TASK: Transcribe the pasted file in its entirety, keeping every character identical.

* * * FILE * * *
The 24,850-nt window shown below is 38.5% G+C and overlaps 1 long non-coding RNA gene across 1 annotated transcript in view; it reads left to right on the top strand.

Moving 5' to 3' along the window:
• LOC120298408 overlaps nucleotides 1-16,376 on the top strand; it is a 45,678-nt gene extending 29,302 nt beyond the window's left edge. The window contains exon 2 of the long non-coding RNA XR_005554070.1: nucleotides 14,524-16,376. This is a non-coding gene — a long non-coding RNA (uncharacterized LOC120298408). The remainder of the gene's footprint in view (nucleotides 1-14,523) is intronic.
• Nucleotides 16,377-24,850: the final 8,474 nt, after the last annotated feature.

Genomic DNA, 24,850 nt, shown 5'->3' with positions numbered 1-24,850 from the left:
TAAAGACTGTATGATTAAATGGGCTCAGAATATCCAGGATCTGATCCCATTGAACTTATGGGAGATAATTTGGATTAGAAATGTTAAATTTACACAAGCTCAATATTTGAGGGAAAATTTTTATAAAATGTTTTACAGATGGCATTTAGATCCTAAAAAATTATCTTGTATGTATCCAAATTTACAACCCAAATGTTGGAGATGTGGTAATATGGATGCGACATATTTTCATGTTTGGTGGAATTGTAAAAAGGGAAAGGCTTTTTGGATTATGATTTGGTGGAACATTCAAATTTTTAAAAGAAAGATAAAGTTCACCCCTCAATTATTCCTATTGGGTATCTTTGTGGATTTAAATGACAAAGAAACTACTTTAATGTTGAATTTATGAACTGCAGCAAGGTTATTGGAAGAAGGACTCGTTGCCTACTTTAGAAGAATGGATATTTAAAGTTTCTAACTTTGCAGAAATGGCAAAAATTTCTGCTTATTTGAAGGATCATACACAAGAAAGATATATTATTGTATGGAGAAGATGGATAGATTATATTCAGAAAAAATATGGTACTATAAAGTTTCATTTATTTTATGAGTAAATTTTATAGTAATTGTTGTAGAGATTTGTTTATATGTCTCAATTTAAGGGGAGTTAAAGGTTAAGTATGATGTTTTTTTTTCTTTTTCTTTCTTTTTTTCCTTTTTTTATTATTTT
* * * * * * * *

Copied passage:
The 24,850-nt window shown below is 38.5% G+C and overlaps 1 long non-coding RNA gene across 1 annotated transcript in view; it reads left to right on the top strand.

Moving 5' to 3' along the window:
• LOC120298408 overlaps nucleotides 1-16,376 on the top strand; it is a 45,678-nt gene extending 29,302 nt beyond the window's left edge. The window contains exon 2 of the long non-coding RNA XR_005554070.1: nucleotides 14,524-16,376. This is a non-coding gene — a long non-coding RNA (uncharacterized LOC120298408). The remainder of the gene's footprint in view (nucleotides 1-14,523) is intronic.
• Nucleotides 16,377-24,850: the final 8,474 nt, after the last annotated feature.

Genomic DNA, 24,850 nt, shown 5'->3' with positions numbered 1-24,850 from the left:
TAAAGACTGTATGATTAAATGGGCTCAGAATATCCAGGATCTGATCCCATTGAACTTATGGGAGATAATTTGGATTAGAAATGTTAAATTTACACAAGCTCAATATTTGAGGGAAAATTTTTATAAAATGTTTTACAGATGGCATTTAGATCCTAAAAAATTATCTTGTATGTATCCAAATTTACAACCCAAATGTTGGAGATGTGGTAATATGGATGCGACATATTTTCATGTTTGGTGGAATTGTAAAAAGGGAAAGGCTTTTTGGATTATGATTTGGTGGAACATTCAAATTTTTAAAAGAAAGATAAAGTTCACCCCTCAATTATTCCTATTGGGTATCTTTGTGGATTTAAATGACAAAGAAACTACTTTAATGTTGAATTTATGAACTGCAGCAAGGTTATTGGAAGAAGGACTCGTTGCCTACTTTAGAAGAATGGATATTTAAAGTTTCTAACTTTGCAGAAATGGCAAAAATTTCTGCTTATTTGAAGGATCATACACAAGAAAGATATATTATTGTATGGAGAAGATGGATAGATTATATTCAGAAAAAATATGGTACTATAAAGTTTCATTTATTTTATGAGTAAATTTTATAGTAATTGTTGTAGAGATTTGTTTATATGTCTCAATTTAAGGGGAGTTAAAGGTTAAGTATGATGTTTTTTTTTCTTTTTCTTTCTTTTTTTCCTTTTTTTATTATTTT